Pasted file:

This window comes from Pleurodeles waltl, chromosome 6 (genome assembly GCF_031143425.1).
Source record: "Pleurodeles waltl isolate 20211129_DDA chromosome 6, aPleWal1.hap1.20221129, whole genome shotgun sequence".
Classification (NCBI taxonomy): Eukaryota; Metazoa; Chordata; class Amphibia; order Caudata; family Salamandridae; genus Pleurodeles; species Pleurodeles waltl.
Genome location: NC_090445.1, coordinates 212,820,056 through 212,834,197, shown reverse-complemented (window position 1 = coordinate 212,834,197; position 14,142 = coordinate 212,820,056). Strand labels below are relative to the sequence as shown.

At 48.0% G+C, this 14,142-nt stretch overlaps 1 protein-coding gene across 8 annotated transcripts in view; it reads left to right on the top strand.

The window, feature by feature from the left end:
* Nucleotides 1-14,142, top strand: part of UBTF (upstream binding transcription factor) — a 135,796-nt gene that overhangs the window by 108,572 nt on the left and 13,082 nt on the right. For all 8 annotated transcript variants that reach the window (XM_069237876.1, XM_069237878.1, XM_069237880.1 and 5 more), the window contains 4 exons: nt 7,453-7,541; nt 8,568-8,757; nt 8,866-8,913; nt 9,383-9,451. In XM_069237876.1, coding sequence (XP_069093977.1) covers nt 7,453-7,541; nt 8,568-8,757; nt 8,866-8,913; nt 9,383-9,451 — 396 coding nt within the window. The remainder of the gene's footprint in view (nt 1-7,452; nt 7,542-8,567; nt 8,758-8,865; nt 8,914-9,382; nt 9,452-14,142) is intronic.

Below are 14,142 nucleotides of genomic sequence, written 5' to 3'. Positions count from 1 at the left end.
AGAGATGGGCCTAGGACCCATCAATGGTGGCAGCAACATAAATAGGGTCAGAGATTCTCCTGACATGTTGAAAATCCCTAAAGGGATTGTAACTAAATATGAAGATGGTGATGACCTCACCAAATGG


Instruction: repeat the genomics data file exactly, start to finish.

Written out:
This window comes from Pleurodeles waltl, chromosome 6 (genome assembly GCF_031143425.1).
Source record: "Pleurodeles waltl isolate 20211129_DDA chromosome 6, aPleWal1.hap1.20221129, whole genome shotgun sequence".
Classification (NCBI taxonomy): Eukaryota; Metazoa; Chordata; class Amphibia; order Caudata; family Salamandridae; genus Pleurodeles; species Pleurodeles waltl.
Genome location: NC_090445.1, coordinates 212,820,056 through 212,834,197, shown reverse-complemented (window position 1 = coordinate 212,834,197; position 14,142 = coordinate 212,820,056). Strand labels below are relative to the sequence as shown.

At 48.0% G+C, this 14,142-nt stretch overlaps 1 protein-coding gene across 8 annotated transcripts in view; it reads left to right on the top strand.

The window, feature by feature from the left end:
* Nucleotides 1-14,142, top strand: part of UBTF (upstream binding transcription factor) — a 135,796-nt gene that overhangs the window by 108,572 nt on the left and 13,082 nt on the right. For all 8 annotated transcript variants that reach the window (XM_069237876.1, XM_069237878.1, XM_069237880.1 and 5 more), the window contains 4 exons: nt 7,453-7,541; nt 8,568-8,757; nt 8,866-8,913; nt 9,383-9,451. In XM_069237876.1, coding sequence (XP_069093977.1) covers nt 7,453-7,541; nt 8,568-8,757; nt 8,866-8,913; nt 9,383-9,451 — 396 coding nt within the window. The remainder of the gene's footprint in view (nt 1-7,452; nt 7,542-8,567; nt 8,758-8,865; nt 8,914-9,382; nt 9,452-14,142) is intronic.

Below are 14,142 nucleotides of genomic sequence, written 5' to 3'. Positions count from 1 at the left end.
AGAGATGGGCCTAGGACCCATCAATGGTGGCAGCAACATAAATAGGGTCAGAGATTCTCCTGACATGTTGAAAATCCCTAAAGGGATTGTAACTAAATATGAAGATGGTGATGACCTCACCAAATGG